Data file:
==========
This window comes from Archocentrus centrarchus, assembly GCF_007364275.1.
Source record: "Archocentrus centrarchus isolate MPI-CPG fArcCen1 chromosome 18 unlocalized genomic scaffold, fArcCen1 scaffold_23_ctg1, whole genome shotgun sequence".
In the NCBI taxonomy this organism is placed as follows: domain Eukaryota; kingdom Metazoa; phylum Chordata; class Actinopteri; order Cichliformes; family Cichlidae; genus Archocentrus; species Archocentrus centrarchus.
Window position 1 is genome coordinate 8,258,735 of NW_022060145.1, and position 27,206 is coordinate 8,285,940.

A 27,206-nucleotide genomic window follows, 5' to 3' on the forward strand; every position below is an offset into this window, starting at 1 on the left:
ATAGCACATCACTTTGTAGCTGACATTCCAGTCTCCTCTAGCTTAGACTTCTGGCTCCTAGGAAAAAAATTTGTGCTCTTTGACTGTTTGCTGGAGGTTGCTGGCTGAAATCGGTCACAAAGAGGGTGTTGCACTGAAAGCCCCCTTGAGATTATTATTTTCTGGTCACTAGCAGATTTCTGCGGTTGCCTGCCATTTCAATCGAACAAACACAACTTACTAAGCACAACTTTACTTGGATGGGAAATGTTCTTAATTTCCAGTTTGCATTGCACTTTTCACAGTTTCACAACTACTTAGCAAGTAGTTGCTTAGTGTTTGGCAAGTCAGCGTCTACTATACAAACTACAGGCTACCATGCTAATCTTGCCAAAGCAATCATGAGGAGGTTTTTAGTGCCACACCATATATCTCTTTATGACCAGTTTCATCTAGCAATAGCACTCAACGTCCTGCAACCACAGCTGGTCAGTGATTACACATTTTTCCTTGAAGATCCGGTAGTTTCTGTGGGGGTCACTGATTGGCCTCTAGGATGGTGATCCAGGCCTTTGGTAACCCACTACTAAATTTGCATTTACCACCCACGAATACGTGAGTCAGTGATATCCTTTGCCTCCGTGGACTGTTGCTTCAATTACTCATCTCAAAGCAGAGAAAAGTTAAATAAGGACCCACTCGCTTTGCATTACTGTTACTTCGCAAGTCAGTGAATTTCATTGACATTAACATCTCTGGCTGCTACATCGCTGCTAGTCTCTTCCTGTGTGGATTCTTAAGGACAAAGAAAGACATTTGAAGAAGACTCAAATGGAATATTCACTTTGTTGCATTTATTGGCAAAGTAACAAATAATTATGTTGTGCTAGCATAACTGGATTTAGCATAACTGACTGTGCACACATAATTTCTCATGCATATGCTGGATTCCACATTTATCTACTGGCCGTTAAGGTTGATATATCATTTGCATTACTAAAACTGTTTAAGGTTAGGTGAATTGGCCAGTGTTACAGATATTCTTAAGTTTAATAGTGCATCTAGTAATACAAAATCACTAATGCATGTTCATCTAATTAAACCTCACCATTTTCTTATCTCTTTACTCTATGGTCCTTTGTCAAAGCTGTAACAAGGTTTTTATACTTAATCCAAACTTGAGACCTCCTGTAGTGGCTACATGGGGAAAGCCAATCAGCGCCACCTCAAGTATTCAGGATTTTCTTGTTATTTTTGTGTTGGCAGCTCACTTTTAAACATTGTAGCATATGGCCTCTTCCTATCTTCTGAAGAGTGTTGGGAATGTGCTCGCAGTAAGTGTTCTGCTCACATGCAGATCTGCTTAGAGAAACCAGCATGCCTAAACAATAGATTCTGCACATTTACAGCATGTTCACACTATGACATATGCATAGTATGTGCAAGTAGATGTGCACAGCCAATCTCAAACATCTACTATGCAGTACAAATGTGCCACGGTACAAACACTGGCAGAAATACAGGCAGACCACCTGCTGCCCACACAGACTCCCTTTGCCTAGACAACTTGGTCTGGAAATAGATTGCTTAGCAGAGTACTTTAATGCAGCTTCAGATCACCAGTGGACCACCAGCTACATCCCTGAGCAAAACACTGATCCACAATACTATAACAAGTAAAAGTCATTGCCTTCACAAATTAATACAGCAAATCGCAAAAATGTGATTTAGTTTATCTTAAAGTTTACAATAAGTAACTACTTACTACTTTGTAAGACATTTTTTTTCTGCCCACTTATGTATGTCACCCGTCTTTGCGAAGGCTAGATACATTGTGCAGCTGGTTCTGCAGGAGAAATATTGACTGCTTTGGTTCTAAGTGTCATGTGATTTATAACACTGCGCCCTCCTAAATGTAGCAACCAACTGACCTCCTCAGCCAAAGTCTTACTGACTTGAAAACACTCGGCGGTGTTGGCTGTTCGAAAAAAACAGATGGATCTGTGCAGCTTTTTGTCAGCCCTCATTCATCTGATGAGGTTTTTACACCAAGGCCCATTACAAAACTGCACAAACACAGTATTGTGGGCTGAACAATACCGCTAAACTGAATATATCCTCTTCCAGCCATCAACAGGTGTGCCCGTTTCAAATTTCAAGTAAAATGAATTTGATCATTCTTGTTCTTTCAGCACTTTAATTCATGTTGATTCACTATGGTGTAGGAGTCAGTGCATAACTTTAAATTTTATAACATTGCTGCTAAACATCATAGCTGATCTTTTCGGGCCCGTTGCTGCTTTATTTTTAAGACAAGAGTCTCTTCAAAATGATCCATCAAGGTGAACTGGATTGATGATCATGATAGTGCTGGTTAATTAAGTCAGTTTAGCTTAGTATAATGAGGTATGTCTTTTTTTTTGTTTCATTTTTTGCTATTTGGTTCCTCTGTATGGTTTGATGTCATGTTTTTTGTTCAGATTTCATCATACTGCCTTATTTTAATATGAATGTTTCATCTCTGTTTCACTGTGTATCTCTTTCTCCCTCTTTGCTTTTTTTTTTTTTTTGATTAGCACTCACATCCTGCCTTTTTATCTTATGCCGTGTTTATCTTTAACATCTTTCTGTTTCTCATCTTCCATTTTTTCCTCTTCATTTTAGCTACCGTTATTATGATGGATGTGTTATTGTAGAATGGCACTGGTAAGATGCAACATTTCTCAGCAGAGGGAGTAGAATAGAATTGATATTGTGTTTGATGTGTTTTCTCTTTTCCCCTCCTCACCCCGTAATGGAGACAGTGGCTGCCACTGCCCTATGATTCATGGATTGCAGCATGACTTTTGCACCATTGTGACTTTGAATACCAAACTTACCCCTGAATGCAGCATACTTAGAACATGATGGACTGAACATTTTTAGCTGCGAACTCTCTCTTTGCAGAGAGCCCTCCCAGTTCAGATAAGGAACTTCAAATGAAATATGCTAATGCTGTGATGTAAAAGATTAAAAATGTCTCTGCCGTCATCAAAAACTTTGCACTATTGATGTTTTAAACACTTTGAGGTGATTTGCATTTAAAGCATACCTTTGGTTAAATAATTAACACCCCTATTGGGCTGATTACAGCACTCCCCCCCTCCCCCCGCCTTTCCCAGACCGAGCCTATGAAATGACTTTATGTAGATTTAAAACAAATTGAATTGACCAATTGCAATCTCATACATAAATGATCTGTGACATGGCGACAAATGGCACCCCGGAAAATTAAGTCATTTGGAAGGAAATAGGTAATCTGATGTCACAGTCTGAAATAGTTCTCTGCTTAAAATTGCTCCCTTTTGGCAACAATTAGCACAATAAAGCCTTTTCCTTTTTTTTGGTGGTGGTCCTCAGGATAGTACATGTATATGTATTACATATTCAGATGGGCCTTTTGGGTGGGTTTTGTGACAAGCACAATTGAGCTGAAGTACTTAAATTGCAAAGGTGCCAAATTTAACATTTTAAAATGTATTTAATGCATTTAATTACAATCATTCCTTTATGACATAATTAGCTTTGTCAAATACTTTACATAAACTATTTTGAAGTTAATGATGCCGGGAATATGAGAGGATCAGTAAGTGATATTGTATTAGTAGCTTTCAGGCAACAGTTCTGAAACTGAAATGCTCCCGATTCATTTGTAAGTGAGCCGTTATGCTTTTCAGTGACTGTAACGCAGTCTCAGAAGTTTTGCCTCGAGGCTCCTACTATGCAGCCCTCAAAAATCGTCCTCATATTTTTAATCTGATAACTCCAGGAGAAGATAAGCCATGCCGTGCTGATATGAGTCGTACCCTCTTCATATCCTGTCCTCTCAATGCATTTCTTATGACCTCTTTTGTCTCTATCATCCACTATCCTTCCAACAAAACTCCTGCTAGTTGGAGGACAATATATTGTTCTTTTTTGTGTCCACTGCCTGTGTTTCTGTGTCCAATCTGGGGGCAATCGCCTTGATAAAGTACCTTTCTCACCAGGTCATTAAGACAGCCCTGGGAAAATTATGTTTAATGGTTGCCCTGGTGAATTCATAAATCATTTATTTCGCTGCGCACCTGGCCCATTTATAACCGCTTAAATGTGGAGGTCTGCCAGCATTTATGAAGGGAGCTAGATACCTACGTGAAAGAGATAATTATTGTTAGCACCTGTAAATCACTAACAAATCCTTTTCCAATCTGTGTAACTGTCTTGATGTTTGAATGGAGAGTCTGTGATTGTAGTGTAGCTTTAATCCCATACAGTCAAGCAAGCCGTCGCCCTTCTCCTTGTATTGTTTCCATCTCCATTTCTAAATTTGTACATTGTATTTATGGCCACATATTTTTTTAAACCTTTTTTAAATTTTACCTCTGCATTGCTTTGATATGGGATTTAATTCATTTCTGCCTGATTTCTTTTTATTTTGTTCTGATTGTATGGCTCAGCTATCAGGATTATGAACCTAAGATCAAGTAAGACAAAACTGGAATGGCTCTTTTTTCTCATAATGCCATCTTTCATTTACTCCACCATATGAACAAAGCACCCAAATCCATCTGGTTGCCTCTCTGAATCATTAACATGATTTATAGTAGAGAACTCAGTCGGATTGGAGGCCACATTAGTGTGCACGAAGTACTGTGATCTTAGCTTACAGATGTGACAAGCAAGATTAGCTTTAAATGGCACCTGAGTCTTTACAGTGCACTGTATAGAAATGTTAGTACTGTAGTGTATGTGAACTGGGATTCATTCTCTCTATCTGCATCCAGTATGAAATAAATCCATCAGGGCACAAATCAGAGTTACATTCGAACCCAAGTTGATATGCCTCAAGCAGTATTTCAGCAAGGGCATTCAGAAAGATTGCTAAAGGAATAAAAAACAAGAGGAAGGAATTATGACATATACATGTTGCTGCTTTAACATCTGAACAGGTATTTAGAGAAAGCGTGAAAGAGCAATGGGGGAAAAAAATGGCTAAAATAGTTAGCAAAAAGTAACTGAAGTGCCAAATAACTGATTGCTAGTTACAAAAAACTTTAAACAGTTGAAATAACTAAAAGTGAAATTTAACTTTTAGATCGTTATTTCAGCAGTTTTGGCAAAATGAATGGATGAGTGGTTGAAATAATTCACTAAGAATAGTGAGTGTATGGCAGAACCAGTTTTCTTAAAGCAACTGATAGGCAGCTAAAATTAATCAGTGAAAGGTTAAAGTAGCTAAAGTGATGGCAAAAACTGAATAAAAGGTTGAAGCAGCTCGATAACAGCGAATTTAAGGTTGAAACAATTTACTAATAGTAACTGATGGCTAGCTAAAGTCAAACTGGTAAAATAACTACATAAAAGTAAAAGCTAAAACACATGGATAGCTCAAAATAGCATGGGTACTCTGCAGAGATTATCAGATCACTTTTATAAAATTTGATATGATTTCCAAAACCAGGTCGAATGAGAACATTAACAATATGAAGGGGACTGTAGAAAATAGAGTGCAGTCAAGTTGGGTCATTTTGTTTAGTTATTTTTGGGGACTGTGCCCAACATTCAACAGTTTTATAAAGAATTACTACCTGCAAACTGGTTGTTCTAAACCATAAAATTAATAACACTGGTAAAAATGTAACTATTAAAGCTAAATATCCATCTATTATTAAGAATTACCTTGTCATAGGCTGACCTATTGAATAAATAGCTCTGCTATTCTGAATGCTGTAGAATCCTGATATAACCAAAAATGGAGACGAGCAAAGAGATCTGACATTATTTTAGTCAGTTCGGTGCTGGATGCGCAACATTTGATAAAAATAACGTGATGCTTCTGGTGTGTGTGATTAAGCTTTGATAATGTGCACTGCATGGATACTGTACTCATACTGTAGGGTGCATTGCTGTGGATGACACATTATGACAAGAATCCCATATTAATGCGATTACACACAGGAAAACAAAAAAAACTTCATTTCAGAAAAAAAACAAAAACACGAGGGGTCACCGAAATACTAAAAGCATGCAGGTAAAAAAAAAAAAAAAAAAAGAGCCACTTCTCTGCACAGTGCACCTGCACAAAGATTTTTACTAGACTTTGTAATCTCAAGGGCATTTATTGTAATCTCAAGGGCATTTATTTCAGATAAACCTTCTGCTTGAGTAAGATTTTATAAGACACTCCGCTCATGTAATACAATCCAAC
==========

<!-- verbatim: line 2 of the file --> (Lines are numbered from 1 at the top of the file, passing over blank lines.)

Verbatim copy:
Source record: "Archocentrus centrarchus isolate MPI-CPG fArcCen1 chromosome 18 unlocalized genomic scaffold, fArcCen1 scaffold_23_ctg1, whole genome shotgun sequence".